The company's success has not gone unnoticed and has since been acquired a majority stake in by famed America whisky distillers, the Sazerac Company, known for Bourbon distillery Buffalo Trace, which produces some of the most recognisable Bourbons Col. E. H. Taylor, Buffalo Trace, Eagle Rare, Sazerac, Thomas H. Handy, W. L. Weller, Blanton's and George T. Stagg.
The classic, core Paul John Brilliance. If you can only try one, pick this. (Image Source: WhiskyBase)
So you know Paul John means business using some of the best American Oak casks. No wonder, the laser focus on 'em!
With Paul John, you can expect a whisky that tends closer towards Bourbon flavors (for obvious reasons!), with notes ranging from baking spices, fruit marmalades, chocolates, coconut, dry fruit, honey and vanilla. With the coastal Indian distillery, you also want to look out for their peated whiskies which add a whole other dimension of depth to its rich flavors.
The Paul John Bold. (Image Source: Whiskybase)
The distillery also adds a nice little touch by ushering in the festive spirit by releasing an an annual Christmas Edition that is also worth checking out.
Mithuna, Brilliance, Bold
The whisky scene in India is as vibrant as the Holi festival. (Image Source: Smithsonian)
Indian distilleries are hammering all the right beats in creating some unique and frankly, superb expressions. In our eyes, the scene is as vibrant as the festival of Holi, with distilleries like Amrut, Rampur and Paul John, each fantastic distilleries in their own right; each with a unique style and house DNA. Several Indian distilleries have also begun to make their way to the bar, with the likes of Neidhal and Kamet, breaking into the scene.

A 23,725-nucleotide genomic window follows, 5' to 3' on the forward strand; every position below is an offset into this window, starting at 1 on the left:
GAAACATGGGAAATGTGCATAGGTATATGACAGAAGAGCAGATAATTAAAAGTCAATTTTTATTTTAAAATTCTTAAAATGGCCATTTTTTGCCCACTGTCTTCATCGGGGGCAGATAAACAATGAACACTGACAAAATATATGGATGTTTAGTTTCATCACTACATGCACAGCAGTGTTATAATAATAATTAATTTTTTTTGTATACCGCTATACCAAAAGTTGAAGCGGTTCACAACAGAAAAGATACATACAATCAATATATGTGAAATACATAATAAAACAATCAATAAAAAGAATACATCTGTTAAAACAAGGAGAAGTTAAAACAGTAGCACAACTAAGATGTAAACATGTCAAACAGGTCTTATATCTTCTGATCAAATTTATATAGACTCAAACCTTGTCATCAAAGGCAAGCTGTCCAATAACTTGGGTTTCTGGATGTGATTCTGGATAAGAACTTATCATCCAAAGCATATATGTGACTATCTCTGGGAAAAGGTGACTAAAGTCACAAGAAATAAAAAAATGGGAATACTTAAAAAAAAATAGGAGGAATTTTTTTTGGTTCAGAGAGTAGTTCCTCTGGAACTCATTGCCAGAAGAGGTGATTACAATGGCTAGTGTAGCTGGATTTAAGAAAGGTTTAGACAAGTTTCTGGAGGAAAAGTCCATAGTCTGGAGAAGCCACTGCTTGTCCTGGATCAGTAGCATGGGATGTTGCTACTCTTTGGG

The new Kamet breaking into the whisky scene. (Image Source: High Road Spirits)
What is perhaps unfortunate is that Indian whisky regulations have failed to keep up with the great job these distilleries are doing, with little regulations to protect the reputation of whiskies originating from India, ensuring their quality and standards in the eyes of drinkers. This has made it difficult for them to shed an archaic image of the region producing low quality, cheap whiskies, much of which were barely considered whiskies and were mostly made with molasses and without any real malt.
On the bright side, this has made many of these spectacular whiskies highly underrated and still largely accessible for the most part. But don't sleep on 'em or you might just miss the wave.
Amrut's new brand. (Image Source: SMAC India)
If you're new to the category, we recommend starting with Paul John for something a little more familiar and who executes the basics well. For those venturing deeper into the category, go for Rampur, which follows whiskymaking traditions but certainly lends a unique perfumery tropical fruits character that will challenge your notions of whisky. For those well-versed, Amrut's your dram - not only do they feature some Indian whisky signature characteristics, but they take it a few leaps forward and put them through some really unique casks and whose house style, particularly the peated expressions, are simply spectacular.
India is home to an incredibly spectacular whisky scene, you don't want to miss out on this new wave. (Image Source: Easy Well Prints)
At the end of the day, India's whisky scene has much to offer, an incredible vibrancy and certainly worth celebrating - local barley, great casks, aged by the mountains of the Himalayas to the coasts of Goa, featuring intense flavors, lots of fruits, smooth, silky textures, try them or you'd be missing out.